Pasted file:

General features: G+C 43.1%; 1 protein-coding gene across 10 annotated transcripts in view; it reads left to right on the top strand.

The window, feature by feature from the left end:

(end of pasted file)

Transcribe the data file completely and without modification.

General features: G+C 43.1%; 1 protein-coding gene across 10 annotated transcripts in view; it reads left to right on the top strand.

The window, feature by feature from the left end: